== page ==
Destiny’s Sword is described as a graphic sci-fi adventure with RPG progression and rich narrative gameplay by developers 2Dogs Games and published by Bonus Stage Publishing. The game launched on Steam early access on October 17, 2022, and I had seen some posts about the game on Twitter and Steam but was initially confused as to what kind of game it actually is. Initial searches bring up pages from 2019/2020 where the game was being advertised as a new style of MMORPG which is what piqued my interest given it’s my favourite genre. However, this version of the game is nothing like an MMORPG, rather it’s a single player game with a mix of elements of visual novels, RPGs, and management simulations.
Now that I knew what kind of game it was, I did some more research and discovered the game features writing from best-selling author M. D. Cooper who has written over 80 books including the Aeon 14 series and Lucidium Run, which is actually a prequel to Destiny’s Sword. Despite not having read these myself, I was keen to see how the story unfolded as I liked the sci-fi premise. In Destiny’s Sword you’re the commander of a team of skilled troopers. Every member of your team has their own story to tell, their own reasons for getting involved, and their own traits that are affected by your words and actions. Their experiences while under your command will shape their development and affect their performance. As you get to know your squad on and off the battlefield, you will explore the full depth of the human condition.
The game world is set on the planet Cypris where the Galactic Government struggles to maintain control against the growing strength of the powerful corporate syndicate known as the Consortium. Neither side is prepared for open conflict, but when unrest in a distant world threatens the flow of Lucidium, the mineral that fuels the galaxy, the two sides find their battleground. Once in-game, you can navigate to several rooms on the ship, engage in dialogue with particular people in rooms, as well as your team, and launching missions. There are 6 main missions plus some side quests that pop up in the list, but you don’t know they have appeared unless you periodically check that second tab. The main aim in the game is the make decisions in missions for your team and manage their emotions and stress during and post-mission.
In the first mission, our team was in a personnel carrier with an angry mob closing in on them. I was given the choices of getting out to attempt to calm the crowd or to keep pushing forward from within the vehicle. As Commander, I wanted to protect the safety of my team, so I kept the team in the vehicle and pushed forward, however this angered the crowd to the point some rebels started to fire their weapons in the air. The team got out and tried to control the crowd, however one of them discharged their weapon in front of the crowd which caused panic and confusion, and the rebels scattered and got away. Back on the ship, my superior officer was none too pleased with our failed mission objectives of controlling the crowd. I then had to talk with the team leader as he felt he didn’t control his team well enough, as well as the officer that discharged her weapon. I really appreciated the visual style with a hand-drawn aesthetic that didn’t distract too much from the text-based dialogue and choices I had to concentrate on. As you talk to each crew member and they gain or lose points from stats like anger, trust, grief and more, it’s hard to see the changes made on the pie graphs.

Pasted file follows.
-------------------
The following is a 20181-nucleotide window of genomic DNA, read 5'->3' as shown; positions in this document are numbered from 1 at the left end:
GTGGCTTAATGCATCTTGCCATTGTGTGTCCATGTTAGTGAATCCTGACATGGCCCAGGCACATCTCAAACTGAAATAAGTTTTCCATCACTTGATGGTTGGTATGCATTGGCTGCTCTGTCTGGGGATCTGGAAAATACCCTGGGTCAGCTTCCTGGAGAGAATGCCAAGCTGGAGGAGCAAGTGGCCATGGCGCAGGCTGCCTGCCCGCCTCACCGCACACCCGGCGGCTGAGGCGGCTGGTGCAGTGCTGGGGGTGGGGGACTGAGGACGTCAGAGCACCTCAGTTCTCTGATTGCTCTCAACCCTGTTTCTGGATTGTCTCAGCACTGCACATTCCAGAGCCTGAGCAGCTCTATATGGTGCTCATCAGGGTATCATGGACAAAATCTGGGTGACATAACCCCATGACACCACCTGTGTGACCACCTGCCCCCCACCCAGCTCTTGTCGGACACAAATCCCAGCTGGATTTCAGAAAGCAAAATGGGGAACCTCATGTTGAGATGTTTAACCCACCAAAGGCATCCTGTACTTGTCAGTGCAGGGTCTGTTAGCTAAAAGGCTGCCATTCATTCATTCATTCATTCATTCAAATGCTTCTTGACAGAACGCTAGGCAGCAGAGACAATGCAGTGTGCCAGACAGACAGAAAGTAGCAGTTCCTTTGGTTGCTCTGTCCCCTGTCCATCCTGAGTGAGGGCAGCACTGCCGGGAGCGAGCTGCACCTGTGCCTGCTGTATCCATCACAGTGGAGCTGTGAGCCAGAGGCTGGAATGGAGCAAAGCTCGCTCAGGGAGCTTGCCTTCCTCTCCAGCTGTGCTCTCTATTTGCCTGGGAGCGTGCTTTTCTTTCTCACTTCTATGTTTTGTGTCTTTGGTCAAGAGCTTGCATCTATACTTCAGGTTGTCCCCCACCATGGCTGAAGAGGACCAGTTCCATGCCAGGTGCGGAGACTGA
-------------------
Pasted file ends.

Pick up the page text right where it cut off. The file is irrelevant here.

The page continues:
Each mission takes its toll on the officers involved, and you need to head to the barracks after each mission to debrief and check-in with the team individually. Occasionally your team will make decisions on the fly that may end up in mistakes, but that happens in the heat of the moment. It’s up to you as the Commander to empathise, punish or counsel the team which could affect your relationship with them, as well as affect their performance in future missions. Later missions have you giving the team some R&R and upon their return, they all seem rested until you see one has a black eye, and you start asking questions. This opens up more lines of questioning for the team, and one officer starts having a panic attack which you can help him through. It’s a great feeling of connection to your team members, depending on how you respond of course.
2Dogs Games has been consulting with psychologists and war veterans to make sure the characters’ personalities and reactions are realistic and respectful. It was interesting to see how you react to each situation and how you think you should lead the team, then see it play out and how the morale is affected by your action or inaction in a given scenario. Given the ease of gameplay, Destiny’s Sword can be replayed through to make different decisions as I corrected the many mistakes I made in the early missions.
The game is fully feature-complete in this early access version however only contains about an hour’s worth of gameplay. There will be new content and new chapters in the full release in Spring 2023. They are planning to at least double the content including more troopers and gear that can be chosen in mission loadouts. This will give the player more variation throughout the missions. I am looking forward to seeing how the game develops over the coming months ahead of release next year.
This early access review utilised a key provided by the publisher and Destiny’s Sword is available now on Steam early access.
Written by: @ChrisJInglis